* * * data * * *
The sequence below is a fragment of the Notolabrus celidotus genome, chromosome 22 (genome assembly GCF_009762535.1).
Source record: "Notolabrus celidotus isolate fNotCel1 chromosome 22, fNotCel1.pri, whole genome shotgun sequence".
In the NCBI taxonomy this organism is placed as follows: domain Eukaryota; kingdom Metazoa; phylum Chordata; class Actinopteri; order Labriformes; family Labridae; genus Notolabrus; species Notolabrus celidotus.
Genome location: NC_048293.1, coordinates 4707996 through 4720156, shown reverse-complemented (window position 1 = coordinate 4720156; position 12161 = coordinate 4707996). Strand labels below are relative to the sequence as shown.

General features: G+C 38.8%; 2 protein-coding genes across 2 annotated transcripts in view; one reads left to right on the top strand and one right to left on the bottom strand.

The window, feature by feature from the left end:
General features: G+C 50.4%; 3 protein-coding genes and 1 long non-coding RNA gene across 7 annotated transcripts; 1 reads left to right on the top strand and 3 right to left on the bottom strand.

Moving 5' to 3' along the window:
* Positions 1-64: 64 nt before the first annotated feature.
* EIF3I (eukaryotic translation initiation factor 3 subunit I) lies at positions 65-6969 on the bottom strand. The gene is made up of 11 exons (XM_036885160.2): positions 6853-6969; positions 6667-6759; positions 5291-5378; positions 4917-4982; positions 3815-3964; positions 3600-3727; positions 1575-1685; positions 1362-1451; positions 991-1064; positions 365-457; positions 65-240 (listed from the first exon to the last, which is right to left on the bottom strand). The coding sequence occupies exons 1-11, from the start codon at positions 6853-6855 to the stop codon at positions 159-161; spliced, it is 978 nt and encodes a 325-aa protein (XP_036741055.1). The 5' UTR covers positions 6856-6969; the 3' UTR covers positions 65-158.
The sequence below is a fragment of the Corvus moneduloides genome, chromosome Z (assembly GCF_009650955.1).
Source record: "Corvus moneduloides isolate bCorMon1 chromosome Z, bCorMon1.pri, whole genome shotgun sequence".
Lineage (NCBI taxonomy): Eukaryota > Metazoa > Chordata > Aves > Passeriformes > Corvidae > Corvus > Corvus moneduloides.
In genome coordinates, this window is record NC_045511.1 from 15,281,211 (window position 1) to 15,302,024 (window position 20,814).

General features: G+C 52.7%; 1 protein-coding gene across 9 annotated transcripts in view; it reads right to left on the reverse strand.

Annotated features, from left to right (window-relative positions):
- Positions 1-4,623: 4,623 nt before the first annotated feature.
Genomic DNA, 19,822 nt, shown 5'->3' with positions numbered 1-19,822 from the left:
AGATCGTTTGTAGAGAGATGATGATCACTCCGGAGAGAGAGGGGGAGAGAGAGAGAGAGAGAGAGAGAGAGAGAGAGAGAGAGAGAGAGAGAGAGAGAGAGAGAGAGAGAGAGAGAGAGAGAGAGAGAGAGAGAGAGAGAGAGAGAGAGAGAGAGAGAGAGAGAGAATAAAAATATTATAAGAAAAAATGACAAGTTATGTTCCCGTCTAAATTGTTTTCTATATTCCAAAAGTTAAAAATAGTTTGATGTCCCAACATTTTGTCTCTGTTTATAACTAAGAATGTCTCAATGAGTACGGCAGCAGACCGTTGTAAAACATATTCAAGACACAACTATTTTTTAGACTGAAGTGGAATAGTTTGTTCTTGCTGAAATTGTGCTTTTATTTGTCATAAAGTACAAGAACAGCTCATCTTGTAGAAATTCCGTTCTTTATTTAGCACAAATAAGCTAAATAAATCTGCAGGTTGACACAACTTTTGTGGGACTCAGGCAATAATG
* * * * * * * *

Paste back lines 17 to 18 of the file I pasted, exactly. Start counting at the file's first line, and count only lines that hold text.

- Positions 1-4,623: 4,623 nt before the first annotated feature.
Genomic DNA, 19,822 nt, shown 5'->3' with positions numbered 1-19,822 from the left: